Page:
How Do I Create a Reverse Proxy in Nginx?

The standard proxy server only works according to their client’s requests by providing filtering and content privacy. When we talk about the reverse proxy server, it works on behalf of server requests, used for intercepting and routing traffic to a separate server. This proxy feature is useful for load distribution and improves performance among various available servers. It shows all the content which it takes from different online sites. Using the proxy method, you can pass requests for processing to the server applications over specified protocols other than HTTP.

There are many reasons due to which you might install the reverse proxy. One important reason is content privacy. The reverse proxy method provides a single centralized point to contact with clients. It can give you the centralized logging feature and can report across several servers. Nginx quickly processes the static content and passes dynamic requests to the Apache server; this feature improves the overall performance.

In this article, we will learn how to set up a reverse proxy in Nginx.


You should have access to the root account or a user who can run sudo commands.

Creating a Nginx Reverse Proxy Server

For setting up the new Nginx proxy server, you need to follow the following steps on your system:

Step 1: Install Nginx

Open the terminal application and then open the file /etc/apt/source.list in your favorite text editor and then add the below-given lines at the end of this file. In this line, you need to replace the ‘CODENAME’ with your Ubuntu release, which you are using on your system. For example, we have a Ubuntu 20.04 focal fossa on this system. Sp, insert Focal to replace the ‘CODENAME’.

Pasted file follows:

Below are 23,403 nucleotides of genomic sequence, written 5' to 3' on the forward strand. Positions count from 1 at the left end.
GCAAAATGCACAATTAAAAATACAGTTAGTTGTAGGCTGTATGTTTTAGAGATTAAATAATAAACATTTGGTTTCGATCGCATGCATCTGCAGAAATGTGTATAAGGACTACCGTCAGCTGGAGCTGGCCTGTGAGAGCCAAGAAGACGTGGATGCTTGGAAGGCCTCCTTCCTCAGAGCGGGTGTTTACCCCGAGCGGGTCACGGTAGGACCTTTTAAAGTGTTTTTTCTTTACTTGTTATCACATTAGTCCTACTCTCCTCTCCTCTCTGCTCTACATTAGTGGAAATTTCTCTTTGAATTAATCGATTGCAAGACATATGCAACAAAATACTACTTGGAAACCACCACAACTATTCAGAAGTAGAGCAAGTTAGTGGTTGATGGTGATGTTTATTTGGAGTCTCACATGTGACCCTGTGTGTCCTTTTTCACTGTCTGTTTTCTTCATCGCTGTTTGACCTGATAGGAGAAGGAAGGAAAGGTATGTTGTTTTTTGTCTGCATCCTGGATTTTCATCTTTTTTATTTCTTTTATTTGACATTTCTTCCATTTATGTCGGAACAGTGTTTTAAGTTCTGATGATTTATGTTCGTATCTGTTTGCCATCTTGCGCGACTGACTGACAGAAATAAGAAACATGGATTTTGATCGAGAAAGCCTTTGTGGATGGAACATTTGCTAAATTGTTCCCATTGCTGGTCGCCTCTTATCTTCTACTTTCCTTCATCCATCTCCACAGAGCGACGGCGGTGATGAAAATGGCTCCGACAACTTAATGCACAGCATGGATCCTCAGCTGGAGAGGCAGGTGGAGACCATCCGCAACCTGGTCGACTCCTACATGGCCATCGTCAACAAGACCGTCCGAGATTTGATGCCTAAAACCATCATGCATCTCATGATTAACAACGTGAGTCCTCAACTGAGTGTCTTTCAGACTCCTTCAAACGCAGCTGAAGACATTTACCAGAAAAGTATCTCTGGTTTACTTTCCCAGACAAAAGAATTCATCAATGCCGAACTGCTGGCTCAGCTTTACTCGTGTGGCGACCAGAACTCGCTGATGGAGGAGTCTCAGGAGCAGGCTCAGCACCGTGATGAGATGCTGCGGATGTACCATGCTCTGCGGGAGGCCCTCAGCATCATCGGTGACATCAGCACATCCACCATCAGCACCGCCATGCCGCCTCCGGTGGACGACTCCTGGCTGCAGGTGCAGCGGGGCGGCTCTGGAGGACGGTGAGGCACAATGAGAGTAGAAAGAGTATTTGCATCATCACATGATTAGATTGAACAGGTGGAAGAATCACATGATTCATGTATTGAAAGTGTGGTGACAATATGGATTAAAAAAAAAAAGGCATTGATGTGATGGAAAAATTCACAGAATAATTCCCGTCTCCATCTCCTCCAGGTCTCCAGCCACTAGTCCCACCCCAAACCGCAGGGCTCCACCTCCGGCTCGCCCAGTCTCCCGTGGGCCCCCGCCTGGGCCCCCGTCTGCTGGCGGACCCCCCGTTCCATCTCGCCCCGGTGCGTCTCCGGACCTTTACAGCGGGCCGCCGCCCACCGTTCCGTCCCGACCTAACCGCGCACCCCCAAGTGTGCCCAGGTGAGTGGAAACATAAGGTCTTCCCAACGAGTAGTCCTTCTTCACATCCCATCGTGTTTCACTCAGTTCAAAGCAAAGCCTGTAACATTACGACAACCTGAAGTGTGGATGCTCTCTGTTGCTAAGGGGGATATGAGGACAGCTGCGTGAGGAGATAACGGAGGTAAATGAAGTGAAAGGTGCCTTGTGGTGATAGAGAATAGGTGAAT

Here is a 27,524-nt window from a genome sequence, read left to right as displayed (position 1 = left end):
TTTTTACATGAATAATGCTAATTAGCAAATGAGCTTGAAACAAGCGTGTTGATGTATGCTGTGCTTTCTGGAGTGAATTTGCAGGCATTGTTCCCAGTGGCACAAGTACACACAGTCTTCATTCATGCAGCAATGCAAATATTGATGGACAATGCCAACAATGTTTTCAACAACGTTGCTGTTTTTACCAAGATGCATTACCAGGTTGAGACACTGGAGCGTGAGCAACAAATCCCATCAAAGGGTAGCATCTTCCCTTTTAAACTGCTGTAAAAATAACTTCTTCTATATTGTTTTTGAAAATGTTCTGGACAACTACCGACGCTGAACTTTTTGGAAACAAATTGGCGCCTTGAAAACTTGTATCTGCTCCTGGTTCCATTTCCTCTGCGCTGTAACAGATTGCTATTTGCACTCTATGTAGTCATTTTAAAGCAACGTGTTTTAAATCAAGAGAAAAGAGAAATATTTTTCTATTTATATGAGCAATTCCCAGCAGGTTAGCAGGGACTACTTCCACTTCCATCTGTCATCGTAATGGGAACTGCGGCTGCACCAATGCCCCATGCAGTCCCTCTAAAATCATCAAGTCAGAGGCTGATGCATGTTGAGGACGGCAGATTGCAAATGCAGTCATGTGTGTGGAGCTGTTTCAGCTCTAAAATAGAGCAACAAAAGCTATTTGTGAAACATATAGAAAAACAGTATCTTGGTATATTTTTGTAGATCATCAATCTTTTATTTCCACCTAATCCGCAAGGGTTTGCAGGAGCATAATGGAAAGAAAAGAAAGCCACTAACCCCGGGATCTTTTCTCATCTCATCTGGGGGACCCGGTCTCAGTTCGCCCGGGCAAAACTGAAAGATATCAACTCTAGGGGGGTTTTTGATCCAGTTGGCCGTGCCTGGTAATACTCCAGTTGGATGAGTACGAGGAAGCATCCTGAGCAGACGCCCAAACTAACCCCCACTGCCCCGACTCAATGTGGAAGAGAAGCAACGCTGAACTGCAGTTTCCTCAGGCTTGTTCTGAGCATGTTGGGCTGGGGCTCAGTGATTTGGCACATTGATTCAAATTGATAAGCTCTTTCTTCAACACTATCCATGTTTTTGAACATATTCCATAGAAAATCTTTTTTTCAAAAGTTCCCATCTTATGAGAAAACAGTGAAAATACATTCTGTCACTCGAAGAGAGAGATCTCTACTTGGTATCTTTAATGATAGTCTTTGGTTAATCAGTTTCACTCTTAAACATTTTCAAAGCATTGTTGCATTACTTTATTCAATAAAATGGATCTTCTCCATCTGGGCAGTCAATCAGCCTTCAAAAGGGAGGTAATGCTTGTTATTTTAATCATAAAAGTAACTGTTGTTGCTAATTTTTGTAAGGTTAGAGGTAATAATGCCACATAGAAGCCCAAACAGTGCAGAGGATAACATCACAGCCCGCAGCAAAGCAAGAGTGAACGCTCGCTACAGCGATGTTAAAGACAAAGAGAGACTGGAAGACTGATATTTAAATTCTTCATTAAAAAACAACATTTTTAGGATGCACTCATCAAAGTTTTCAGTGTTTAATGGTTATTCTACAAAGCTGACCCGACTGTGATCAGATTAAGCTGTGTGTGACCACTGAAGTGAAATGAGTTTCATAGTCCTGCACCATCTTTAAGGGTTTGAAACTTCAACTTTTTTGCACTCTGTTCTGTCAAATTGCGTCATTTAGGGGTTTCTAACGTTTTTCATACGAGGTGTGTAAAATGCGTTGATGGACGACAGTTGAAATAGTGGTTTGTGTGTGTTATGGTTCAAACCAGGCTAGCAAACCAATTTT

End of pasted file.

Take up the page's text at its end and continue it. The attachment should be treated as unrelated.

deb CODENAME nginx

deb-src <CODENAME> nginx

Next, you have to import the following packages repository signing key and then add it to the apt repository:

$ sudo wget

$ sudo apt-key add nginx_signing.key

Now, update apt manager packages and install the latest release of Nginx on your system from the official apt repository by running the following command:

$ sudo apt update

$ sudo apt install nginx

Now, start and enabled the Nginx server by using the following commands:

$ sudo systemctl start nginx

$ sudo systemctl enable nginx

$ sudo systemctl status nginx

Step 2: Configurations for Nginx Reverse Proxy

Create a new configuration file custom_proxy /etc/nginx/conf.d/custom_proxy.conf and then paste the following lines of code in it:

server {

  listen 80;

  listen [::]:80;


  location / {

      proxy_pass http://localhost:3000/;



The directive ‘proxy_pass’ specified inside the location makes this configuration as reverse proxy. This line proxy_pass http://localhost:3000/ directs all requests that match with location root/path must be forwarded to the port 3000 on localhost where your domain website is running.

To activate and link the new configuration file run the below mentioned command:

$ ln -s /etc/nginx/conf.d/custom_server.conf

Step 3: Test Configurations

Now, test the above configurations by using the following command:

$ sudo nginx -t

After successfully testing, if no bug is reported then, reload the new Nginx configuration.

$ sudo nginx -s reload

Configure Buffers

The above configurations are enough to create a basic reverse proxy server. but, for complex applications, you need to enable some advanced options, which are given below:

location / {

    proxy_pass http://localhost:3000/;

    proxy_buffering off;


Configure-Request headers

location / {

    proxy_pass http://localhost:3000/;

    proxy_set_header X-Real-IP $remote_addr;


In the above example, the $remote_addr sends the IP address of the client to the proxy host.


From the above-mentioned details, you are able to understand how to create an Nginx reverse proxy. This tool is good for several server environments. Try all these configurations on your system for a better understanding.

About the author

Karim Buzdar

Karim Buzdar

Karim Buzdar holds a degree in telecommunication engineering and holds several sysadmin certifications. As an IT engineer and technical author, he writes for various web sites. He blogs at LinuxWays.